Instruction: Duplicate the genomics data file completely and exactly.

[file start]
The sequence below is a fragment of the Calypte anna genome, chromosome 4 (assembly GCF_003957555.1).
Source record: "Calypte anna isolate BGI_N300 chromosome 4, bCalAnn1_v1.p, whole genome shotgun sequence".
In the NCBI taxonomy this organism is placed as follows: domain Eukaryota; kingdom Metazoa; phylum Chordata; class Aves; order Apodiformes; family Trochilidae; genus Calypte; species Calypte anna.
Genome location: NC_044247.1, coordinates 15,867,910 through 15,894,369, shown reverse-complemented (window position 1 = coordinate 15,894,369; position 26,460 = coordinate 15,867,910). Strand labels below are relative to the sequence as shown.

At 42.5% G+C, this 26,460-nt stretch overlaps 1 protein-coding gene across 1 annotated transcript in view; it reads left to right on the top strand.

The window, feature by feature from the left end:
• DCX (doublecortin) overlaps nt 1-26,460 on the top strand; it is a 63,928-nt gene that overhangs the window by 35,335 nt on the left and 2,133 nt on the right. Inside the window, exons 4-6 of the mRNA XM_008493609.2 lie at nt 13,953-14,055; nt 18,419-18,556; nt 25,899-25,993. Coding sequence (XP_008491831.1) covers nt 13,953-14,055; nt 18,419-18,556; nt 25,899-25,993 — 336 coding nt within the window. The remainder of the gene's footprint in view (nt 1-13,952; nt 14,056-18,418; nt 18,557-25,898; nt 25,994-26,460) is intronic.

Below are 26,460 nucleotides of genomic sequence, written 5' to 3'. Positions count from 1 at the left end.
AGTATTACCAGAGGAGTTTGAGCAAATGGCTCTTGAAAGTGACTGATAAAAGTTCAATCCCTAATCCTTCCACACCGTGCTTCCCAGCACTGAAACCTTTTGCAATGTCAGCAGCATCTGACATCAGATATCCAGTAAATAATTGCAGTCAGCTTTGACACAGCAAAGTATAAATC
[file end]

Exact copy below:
The sequence below is a fragment of the Calypte anna genome, chromosome 4 (assembly GCF_003957555.1).
Source record: "Calypte anna isolate BGI_N300 chromosome 4, bCalAnn1_v1.p, whole genome shotgun sequence".
In the NCBI taxonomy this organism is placed as follows: domain Eukaryota; kingdom Metazoa; phylum Chordata; class Aves; order Apodiformes; family Trochilidae; genus Calypte; species Calypte anna.
Genome location: NC_044247.1, coordinates 15,867,910 through 15,894,369, shown reverse-complemented (window position 1 = coordinate 15,894,369; position 26,460 = coordinate 15,867,910). Strand labels below are relative to the sequence as shown.

At 42.5% G+C, this 26,460-nt stretch overlaps 1 protein-coding gene across 1 annotated transcript in view; it reads left to right on the top strand.

The window, feature by feature from the left end:
• DCX (doublecortin) overlaps nt 1-26,460 on the top strand; it is a 63,928-nt gene that overhangs the window by 35,335 nt on the left and 2,133 nt on the right. Inside the window, exons 4-6 of the mRNA XM_008493609.2 lie at nt 13,953-14,055; nt 18,419-18,556; nt 25,899-25,993. Coding sequence (XP_008491831.1) covers nt 13,953-14,055; nt 18,419-18,556; nt 25,899-25,993 — 336 coding nt within the window. The remainder of the gene's footprint in view (nt 1-13,952; nt 14,056-18,418; nt 18,557-25,898; nt 25,994-26,460) is intronic.

Below are 26,460 nucleotides of genomic sequence, written 5' to 3'. Positions count from 1 at the left end.
AGTATTACCAGAGGAGTTTGAGCAAATGGCTCTTGAAAGTGACTGATAAAAGTTCAATCCCTAATCCTTCCACACCGTGCTTCCCAGCACTGAAACCTTTTGCAATGTCAGCAGCATCTGACATCAGATATCCAGTAAATAATTGCAGTCAGCTTTGACACAGCAAAGTATAAATC